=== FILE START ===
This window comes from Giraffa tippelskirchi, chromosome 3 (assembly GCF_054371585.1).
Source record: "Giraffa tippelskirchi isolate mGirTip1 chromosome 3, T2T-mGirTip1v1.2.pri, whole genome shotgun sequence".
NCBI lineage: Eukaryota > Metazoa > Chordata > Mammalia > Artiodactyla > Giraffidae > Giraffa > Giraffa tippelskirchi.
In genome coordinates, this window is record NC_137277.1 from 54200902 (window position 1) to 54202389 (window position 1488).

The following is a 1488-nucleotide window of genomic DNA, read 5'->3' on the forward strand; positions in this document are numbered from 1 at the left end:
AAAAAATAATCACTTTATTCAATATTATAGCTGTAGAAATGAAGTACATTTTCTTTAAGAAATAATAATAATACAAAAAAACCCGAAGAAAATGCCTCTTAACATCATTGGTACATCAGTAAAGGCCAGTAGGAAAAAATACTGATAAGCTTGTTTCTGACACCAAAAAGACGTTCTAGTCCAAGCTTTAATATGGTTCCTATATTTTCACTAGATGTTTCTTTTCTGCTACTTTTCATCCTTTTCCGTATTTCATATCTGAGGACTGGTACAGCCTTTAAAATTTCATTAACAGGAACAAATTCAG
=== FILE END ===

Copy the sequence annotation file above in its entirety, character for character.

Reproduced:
This window comes from Giraffa tippelskirchi, chromosome 3 (assembly GCF_054371585.1).
Source record: "Giraffa tippelskirchi isolate mGirTip1 chromosome 3, T2T-mGirTip1v1.2.pri, whole genome shotgun sequence".
NCBI lineage: Eukaryota > Metazoa > Chordata > Mammalia > Artiodactyla > Giraffidae > Giraffa > Giraffa tippelskirchi.
In genome coordinates, this window is record NC_137277.1 from 54200902 (window position 1) to 54202389 (window position 1488).

The following is a 1488-nucleotide window of genomic DNA, read 5'->3' on the forward strand; positions in this document are numbered from 1 at the left end:
AAAAAATAATCACTTTATTCAATATTATAGCTGTAGAAATGAAGTACATTTTCTTTAAGAAATAATAATAATACAAAAAAACCCGAAGAAAATGCCTCTTAACATCATTGGTACATCAGTAAAGGCCAGTAGGAAAAAATACTGATAAGCTTGTTTCTGACACCAAAAAGACGTTCTAGTCCAAGCTTTAATATGGTTCCTATATTTTCACTAGATGTTTCTTTTCTGCTACTTTTCATCCTTTTCCGTATTTCATATCTGAGGACTGGTACAGCCTTTAAAATTTCATTAACAGGAACAAATTCAG